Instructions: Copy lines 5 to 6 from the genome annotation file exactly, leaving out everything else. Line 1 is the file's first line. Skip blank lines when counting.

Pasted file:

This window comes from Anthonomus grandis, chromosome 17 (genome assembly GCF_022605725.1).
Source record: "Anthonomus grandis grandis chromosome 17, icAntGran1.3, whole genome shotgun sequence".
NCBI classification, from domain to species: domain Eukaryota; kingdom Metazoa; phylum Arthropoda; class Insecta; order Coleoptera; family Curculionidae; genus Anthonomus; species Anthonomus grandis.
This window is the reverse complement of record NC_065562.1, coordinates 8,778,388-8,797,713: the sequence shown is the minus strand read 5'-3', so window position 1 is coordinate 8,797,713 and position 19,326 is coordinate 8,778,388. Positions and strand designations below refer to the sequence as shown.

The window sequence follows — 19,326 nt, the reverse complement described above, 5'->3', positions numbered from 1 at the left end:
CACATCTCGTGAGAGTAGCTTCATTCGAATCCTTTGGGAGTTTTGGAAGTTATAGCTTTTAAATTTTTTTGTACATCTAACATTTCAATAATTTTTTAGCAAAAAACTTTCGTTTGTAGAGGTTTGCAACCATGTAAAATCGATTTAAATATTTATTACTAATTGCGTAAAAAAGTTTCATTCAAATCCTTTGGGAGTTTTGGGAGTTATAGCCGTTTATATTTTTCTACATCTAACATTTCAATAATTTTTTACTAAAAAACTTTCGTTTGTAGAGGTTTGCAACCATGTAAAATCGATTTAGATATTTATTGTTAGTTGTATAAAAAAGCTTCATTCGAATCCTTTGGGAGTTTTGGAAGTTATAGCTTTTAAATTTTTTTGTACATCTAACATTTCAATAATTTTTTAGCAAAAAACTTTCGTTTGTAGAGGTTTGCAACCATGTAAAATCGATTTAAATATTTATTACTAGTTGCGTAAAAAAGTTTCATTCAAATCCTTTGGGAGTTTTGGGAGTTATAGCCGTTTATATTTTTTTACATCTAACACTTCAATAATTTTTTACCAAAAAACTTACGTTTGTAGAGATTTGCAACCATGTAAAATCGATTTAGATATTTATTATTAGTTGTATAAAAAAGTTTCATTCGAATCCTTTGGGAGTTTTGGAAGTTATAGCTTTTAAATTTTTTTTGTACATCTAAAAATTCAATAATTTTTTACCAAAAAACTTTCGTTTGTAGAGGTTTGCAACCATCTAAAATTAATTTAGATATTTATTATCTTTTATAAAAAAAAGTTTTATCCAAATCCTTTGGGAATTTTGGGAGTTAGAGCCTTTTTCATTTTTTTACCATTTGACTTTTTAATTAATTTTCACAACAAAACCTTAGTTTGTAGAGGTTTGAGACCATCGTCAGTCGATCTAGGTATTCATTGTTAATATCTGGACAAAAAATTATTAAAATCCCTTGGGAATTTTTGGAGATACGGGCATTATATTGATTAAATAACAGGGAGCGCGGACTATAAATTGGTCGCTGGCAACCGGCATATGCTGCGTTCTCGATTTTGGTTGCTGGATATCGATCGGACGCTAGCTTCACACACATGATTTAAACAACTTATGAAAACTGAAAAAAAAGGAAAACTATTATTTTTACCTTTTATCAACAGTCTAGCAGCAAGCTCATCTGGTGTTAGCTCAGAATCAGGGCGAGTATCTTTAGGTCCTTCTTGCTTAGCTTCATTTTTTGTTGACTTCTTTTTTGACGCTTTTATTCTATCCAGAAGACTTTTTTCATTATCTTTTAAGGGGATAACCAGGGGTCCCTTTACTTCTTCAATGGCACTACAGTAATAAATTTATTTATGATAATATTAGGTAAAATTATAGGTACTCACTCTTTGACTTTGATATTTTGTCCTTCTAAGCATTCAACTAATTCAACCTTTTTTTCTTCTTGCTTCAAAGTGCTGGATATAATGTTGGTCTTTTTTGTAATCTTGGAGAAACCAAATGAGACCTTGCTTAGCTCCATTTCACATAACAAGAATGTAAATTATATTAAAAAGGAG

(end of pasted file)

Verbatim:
The window sequence follows — 19,326 nt, the reverse complement described above, 5'->3', positions numbered from 1 at the left end:
CACATCTCGTGAGAGTAGCTTCATTCGAATCCTTTGGGAGTTTTGGAAGTTATAGCTTTTAAATTTTTTTGTACATCTAACATTTCAATAATTTTTTAGCAAAAAACTTTCGTTTGTAGAGGTTTGCAACCATGTAAAATCGATTTAAATATTTATTACTAATTGCGTAAAAAAGTTTCATTCAAATCCTTTGGGAGTTTTGGGAGTTATAGCCGTTTATATTTTTCTACATCTAACATTTCAATAATTTTTTACTAAAAAACTTTCGTTTGTAGAGGTTTGCAACCATGTAAAATCGATTTAGATATTTATTGTTAGTTGTATAAAAAAGCTTCATTCGAATCCTTTGGGAGTTTTGGAAGTTATAGCTTTTAAATTTTTTTGTACATCTAACATTTCAATAATTTTTTAGCAAAAAACTTTCGTTTGTAGAGGTTTGCAACCATGTAAAATCGATTTAAATATTTATTACTAGTTGCGTAAAAAAGTTTCATTCAAATCCTTTGGGAGTTTTGGGAGTTATAGCCGTTTATATTTTTTTACATCTAACACTTCAATAATTTTTTACCAAAAAACTTACGTTTGTAGAGATTTGCAACCATGTAAAATCGATTTAGATATTTATTATTAGTTGTATAAAAAAGTTTCATTCGAATCCTTTGGGAGTTTTGGAAGTTATAGCTTTTAAATTTTTTTTGTACATCTAAAAATTCAATAATTTTTTACCAAAAAACTTTCGTTTGTAGAGGTTTGCAACCATCTAAAATTAATTTAGATATTTATTATCTTTTATAAAAAAAAGTTTTATCCAAATCCTTTGGGAATTTTGGGAGTTAGAGCCTTTTTCATTTTTTTACCATTTGACTTTTTAATTAATTTTCACAACAAAACCTTAGTTTGTAGAGGTTTGAGACCATCGTCAGTCGATCTAGGTATTCATTGTTAATATCTGGACAAAAAATTATTAAAATCCCTTGGGAATTTTTGGAGATACGGGCATTATATTGATTAAATAACAGGGAGCGCGGACTATAAATTGGTCGCTGGCAACCGGCATATGCTGCGTTCTCGATTTTGGTTGCTGGATATCGATCGGACGCTAGCTTCACACACATGATTTAAACAACTTATGAAAACTGAAAAAAAAGGAAAACTATTATTTTTACCTTTTATCAACAGTCTAGCAGCAAGCTCATCTGGTGTTAGCTCAGAATCAGGGCGAGTATCTTTAGGTCCTTCTTGCTTAGCTTCATTTTTTGTTGACTTCTTTTTTGACGCTTTTATTCTATCCAGAAGACTTTTTTCATTATCTTTTAAGGGGATAACCAGGGGTCCCTTTACTTCTTCAATGGCACTACAGTAATAAATTTATTTATGATAATATTAGGTAAAATTATAGGTACTCACTCTTTGACTTTGATATTTTGTCCTTCTAAGCATTCAACTAATTCAACCTTTTTTTCTTCTTGCTTCAAAGTGCTGGATATAATGTTGGTCTTTTTTGTAATCTTGGAGAAACCAAATGAGACCTTGCTTAGCTCCATTTCACATAACAAGAATGTAAATTATATTAAAAAGGAG